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On Other Blogs: From Beirut to the Beltway

On Other Blogs: Jeha"s Nail - مسمار جحا

On Other Blogs: Blacksmiths of Lebanon

On Other Blogs:The Beirut Spring

Tuesday, January 22, 2008


As "spontaneous" and mobile demonstrations protesting electricity shortages escalated into rioting and spontaneous combustion of tires, Syria decided to cement its status as cultural capital of the Arab world by blocking off shipments of food items into Lebanon.

"Interesting" developments, especially in light of the recent Franjieh rant and Nasrallah's repulsive display of barbarism and linguistic prowess, not to mention that January 23rd is approaching - again ...

Thursday, January 17, 2008

Omen (and other stuff)

I am not one to believe in omens but this particular crow seems to always be a harbinger of doom (usually of the political assassination type).

On a more grounded note, what is most telling about Franjieh's rant is not necessarily the attack on the "old man of the mountain" (to borrow a reference from Shunkleash), but the vehement attacks on both the Arab League initiative and the supposedly consensual presidential candidate the details whose presidency the AL is negotiating on. Clearly nothing has ever materialized from any Arab League initiative ever, so this one in particular was bound to be blown out of the water (so nothing to see there). On the other hand, it is the (stupid) honesty with which Franjieh states that the opposition does not trust Michel Suleiman that further confirms my previous feeling that the general's candidacy has turned into a dud. Of course, I could be wrong and his presidency could materialize but would itself turn into a dud. Whichever...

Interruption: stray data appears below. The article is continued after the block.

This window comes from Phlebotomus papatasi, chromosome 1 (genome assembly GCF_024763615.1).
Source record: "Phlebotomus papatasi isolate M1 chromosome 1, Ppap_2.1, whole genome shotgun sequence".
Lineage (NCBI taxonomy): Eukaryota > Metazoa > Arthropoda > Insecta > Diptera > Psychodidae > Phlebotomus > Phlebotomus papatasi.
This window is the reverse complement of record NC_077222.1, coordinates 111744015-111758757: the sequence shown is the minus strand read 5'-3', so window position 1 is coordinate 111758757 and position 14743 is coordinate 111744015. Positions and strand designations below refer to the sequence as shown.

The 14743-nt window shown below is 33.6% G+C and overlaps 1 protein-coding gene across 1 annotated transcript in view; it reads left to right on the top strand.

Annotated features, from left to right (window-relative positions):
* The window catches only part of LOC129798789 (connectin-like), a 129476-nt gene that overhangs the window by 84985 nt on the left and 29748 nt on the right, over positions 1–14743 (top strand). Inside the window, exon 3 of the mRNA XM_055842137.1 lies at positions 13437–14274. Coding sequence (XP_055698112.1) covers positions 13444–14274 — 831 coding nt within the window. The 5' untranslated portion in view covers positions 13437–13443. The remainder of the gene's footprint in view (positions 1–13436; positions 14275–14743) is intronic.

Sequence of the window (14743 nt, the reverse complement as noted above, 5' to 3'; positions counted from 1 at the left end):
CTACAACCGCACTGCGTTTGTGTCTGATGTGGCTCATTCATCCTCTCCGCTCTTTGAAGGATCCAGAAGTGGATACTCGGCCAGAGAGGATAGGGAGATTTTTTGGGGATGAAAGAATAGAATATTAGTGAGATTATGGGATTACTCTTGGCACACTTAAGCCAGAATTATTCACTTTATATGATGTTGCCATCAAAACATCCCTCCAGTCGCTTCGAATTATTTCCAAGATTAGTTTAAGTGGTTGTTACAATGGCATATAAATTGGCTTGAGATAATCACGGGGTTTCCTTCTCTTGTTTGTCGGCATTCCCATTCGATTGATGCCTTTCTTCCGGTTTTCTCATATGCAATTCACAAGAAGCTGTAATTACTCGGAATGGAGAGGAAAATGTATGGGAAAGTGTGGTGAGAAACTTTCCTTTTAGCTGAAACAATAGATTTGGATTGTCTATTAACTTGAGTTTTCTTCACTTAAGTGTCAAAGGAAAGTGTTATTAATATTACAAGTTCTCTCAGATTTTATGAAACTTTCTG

Either way, Suleiman should just give this Arab League initiative a chance to fail completely and then declare that he does not want the post of president anymore. His wings have been pre-emptively clipped. The questions is whether he cares.

Tuesday, January 15, 2008

Damascus, Arab Cultural Capital for 2008: A fitting title

Damascus welcomes 2008 as the cultural capital of the Arab world.

While this may be amazing - considering the Syrian regime's track record, I find that it is a fitting title in an Arab world where the pervasive ruling culture is that of oppression of the masses, repression of dissent, stifling of freedoms, incarceration of liberals, persecution of intellectuals and brutal crack downs on opposition, not to mention political assassinations.

If the "culture" that permeates the Arab ruling classes is to be celebrated, then what better capital than Damascus.